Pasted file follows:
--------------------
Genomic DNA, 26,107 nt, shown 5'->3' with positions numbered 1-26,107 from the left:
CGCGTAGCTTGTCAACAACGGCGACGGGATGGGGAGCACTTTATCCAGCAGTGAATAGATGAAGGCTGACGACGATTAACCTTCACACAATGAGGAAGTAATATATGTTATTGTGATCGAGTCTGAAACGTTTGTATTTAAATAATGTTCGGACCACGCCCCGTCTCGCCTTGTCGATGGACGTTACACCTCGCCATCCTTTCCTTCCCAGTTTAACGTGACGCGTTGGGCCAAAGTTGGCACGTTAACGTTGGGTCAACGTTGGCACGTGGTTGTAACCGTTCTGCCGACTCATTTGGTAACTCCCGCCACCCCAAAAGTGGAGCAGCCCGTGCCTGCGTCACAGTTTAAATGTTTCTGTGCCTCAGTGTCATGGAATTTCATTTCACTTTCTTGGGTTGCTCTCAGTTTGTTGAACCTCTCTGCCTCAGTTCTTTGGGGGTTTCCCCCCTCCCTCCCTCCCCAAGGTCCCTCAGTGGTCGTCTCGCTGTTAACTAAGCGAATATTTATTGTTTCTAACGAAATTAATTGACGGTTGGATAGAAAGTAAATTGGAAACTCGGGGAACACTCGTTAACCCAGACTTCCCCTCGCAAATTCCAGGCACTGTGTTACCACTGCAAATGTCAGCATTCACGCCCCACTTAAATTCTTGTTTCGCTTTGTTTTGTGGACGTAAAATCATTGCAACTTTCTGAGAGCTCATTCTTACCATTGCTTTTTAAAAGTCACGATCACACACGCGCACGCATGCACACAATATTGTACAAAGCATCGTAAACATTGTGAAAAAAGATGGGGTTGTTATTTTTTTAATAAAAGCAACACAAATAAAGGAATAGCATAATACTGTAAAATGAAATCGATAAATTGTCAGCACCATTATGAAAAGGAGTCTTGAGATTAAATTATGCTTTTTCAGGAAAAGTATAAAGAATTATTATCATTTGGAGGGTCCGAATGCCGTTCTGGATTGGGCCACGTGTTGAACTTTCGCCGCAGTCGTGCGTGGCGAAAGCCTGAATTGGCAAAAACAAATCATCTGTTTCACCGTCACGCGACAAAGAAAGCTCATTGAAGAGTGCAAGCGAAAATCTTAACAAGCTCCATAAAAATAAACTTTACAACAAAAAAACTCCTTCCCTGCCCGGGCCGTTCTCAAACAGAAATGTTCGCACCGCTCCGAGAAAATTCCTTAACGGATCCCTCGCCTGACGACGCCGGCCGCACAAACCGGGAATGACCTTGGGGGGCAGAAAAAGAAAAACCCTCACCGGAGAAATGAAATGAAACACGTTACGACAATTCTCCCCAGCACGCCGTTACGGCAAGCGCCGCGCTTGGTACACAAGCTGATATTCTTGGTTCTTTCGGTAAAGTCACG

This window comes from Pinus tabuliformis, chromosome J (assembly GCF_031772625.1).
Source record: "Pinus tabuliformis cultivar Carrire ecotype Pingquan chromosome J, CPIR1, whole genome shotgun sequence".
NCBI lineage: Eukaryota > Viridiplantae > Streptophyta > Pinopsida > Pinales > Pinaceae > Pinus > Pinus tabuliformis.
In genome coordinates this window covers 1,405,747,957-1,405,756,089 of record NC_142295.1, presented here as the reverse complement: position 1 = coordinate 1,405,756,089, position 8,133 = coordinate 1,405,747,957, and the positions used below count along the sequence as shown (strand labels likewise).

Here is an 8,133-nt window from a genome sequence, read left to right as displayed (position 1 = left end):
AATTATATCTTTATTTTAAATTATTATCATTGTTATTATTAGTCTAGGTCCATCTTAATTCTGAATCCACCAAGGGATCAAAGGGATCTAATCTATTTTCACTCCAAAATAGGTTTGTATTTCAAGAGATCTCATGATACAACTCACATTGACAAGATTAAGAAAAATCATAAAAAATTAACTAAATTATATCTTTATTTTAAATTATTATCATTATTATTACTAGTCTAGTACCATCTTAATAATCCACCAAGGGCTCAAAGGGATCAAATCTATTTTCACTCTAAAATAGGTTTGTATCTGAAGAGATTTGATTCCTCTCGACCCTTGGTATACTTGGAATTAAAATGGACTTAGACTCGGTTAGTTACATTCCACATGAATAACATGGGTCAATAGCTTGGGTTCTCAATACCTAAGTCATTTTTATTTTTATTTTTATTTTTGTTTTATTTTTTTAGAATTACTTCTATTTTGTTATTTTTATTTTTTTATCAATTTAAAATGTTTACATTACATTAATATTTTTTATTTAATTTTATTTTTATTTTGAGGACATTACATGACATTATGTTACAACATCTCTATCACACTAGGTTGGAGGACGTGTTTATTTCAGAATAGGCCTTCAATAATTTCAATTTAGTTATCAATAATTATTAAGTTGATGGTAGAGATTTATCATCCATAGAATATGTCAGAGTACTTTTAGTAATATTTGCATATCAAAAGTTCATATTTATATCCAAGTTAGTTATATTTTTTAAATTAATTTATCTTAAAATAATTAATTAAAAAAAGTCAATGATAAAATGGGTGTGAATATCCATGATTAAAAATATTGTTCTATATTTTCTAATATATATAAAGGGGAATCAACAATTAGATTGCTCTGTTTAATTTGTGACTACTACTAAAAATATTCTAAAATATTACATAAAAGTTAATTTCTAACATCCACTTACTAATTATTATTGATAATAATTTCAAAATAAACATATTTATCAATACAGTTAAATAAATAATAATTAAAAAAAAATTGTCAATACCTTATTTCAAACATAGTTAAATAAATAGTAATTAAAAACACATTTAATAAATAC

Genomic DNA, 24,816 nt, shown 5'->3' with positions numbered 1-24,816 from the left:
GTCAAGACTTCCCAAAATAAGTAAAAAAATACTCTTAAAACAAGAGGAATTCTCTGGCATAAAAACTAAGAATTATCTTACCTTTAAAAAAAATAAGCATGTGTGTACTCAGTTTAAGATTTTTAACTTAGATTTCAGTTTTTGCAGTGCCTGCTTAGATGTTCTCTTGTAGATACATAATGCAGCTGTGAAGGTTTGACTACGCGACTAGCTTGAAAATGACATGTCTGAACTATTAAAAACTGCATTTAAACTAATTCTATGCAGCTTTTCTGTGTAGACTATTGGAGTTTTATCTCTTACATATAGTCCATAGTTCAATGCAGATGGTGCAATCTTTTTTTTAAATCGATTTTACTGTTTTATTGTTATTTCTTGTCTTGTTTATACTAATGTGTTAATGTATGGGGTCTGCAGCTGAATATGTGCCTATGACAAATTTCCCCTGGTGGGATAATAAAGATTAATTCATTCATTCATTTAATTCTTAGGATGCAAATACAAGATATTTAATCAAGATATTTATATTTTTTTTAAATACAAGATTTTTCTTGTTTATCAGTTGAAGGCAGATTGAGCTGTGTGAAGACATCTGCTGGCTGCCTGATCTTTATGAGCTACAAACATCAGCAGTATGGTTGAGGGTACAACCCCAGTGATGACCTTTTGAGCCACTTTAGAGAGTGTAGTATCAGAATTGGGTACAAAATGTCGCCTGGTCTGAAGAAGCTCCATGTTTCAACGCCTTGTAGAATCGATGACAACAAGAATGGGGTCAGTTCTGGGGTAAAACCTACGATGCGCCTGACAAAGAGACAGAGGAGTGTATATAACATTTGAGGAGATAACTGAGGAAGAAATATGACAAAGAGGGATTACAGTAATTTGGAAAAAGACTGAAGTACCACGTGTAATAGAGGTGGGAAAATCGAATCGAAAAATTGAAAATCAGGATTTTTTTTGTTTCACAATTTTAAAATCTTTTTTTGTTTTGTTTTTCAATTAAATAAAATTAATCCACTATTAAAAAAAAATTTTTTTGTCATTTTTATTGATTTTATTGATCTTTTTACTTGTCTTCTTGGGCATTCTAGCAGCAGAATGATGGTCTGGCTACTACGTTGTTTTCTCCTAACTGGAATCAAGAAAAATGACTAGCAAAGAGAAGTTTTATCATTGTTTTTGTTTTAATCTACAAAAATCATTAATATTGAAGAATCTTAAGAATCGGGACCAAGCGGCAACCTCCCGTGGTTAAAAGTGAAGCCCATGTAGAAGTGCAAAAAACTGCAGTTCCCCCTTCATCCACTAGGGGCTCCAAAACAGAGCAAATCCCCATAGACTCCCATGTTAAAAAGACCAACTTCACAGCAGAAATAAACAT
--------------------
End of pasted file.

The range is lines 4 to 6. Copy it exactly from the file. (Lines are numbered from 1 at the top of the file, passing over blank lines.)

Source record: "Pinus tabuliformis cultivar Carrire ecotype Pingquan chromosome J, CPIR1, whole genome shotgun sequence".
NCBI lineage: Eukaryota > Viridiplantae > Streptophyta > Pinopsida > Pinales > Pinaceae > Pinus > Pinus tabuliformis.
In genome coordinates this window covers 1,405,747,957-1,405,756,089 of record NC_142295.1, presented here as the reverse complement: position 1 = coordinate 1,405,756,089, position 8,133 = coordinate 1,405,747,957, and the positions used below count along the sequence as shown (strand labels likewise).